“The Elephant Can’t Fit Through My Door," said the Giraffe: Addressing Implicit Bias for Organizations

The Action! Team recently had the benefit of attending a training on implicit bias hosted by the Mel King Institute and facilitated by Malia Lazu of The Urban Labs. Malia started with the story of the elephant and the giraffe who were buddies at the watering hole. They had good conversation and shared interests, so one day the giraffe invited the elephant over for dinner. When the elephant arrived, they went to walk in the door, but began breaking the doorway because it was a doorway built for giraffes. The giraffe had to tell the elephant to stop because his home was not built for elephants.

This is where we began our conversation; discussing institutional and structural bias that impacts the lives of people every day. While good intention and inclusionary conversations are being had more and more, there is a need for everyone to acknowledge our own biases that can shape our perception of the world and how we treat others. Acknowledging this implicit bias is a crucial step in furthering often uncomfortable conversations on dismantling historic injustices so that we can realize a society that works for everyone.

I want to use this article as a reflection on takeaways from this training. Plus, some additional thoughts as we look at continuing to address challenges created and supported by bias and how our organizations can take actionable steps forward to change systems of inequity.

Build Doorways That Work for Everyone

The story of the elephant and giraffe opened a productive dialogue on how many people feel addressing bias and systemic injustices. We discussed acknowledging one’s own intention in not wanting to marginalize or oppress people, but recognizing the historic — and continued — impact bias has on populations of people, and where we play a role.

As a society, we need to work together to open these doorways to include everyone (the inclusion part of Diversity & Inclusion) but move further by asking, “How might we design a society where everyone feels they belong?”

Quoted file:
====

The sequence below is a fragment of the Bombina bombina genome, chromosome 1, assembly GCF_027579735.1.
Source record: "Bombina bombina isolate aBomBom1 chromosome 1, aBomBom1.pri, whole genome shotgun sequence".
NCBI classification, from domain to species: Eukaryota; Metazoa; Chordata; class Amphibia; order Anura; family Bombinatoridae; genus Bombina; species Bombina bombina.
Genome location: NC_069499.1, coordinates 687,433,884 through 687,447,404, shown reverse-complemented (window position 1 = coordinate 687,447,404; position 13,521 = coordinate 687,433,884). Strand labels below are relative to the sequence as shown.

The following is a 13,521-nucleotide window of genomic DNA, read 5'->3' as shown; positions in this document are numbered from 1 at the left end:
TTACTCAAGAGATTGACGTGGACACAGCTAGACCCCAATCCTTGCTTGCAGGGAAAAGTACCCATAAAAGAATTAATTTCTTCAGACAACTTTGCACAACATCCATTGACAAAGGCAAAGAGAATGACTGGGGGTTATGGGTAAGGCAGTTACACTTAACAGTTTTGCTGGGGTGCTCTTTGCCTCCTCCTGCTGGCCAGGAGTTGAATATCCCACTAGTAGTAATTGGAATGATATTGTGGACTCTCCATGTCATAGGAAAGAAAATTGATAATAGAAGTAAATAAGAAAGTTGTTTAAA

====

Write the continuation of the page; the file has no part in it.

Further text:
We asked the question, “What gives you a sense of belonging?” Summarizing a longer dialogue, there were three elements related to the feeling of belonging that stood out to me:

1. Feeling comfortable where you are — entering a space and saying to yourself, “I feel welcome. I feel valued. I feel safe.”

2. The ability to be your authentic self — not feeling as though you need to compromise anything about your appearance, your identity, or your culture and heritage to feel included.

3. Not feeling you have to censor yourself — the ability to express oneself without fear of judgement, repercussions, or harm.

So, how do we, as organizations, leaders, and individuals, build ecosystems that make our staff, as well as the people we serve, feel (truly feel) they belong?

Creating Structures of Belonging: Ideas for Taking Action

1. Commit: Establish your organization as a safe space for exploration.

Not all programs and policies work. Therefore, I encourage we consider “Solving the Inequities of Our Systems; Internally & Externally” as a foundational value that becomes a key driver of our organizations. If we commit to addressing the challenges of institutional, structural, and implicit bias, it encourages us to keep moving forward with agency, an area many organizations lack in addressing challenges of equity and access, and resolve, so if one program doesn’t work effectively, not using “Oh, we tried” as an excuse to not try something else. It is also critical to communicate to our teams that our workspaces are safe spaces where they can ask questions and expect support from leadership.

2. Train: Provide trainings in implicit bias to establish a baseline.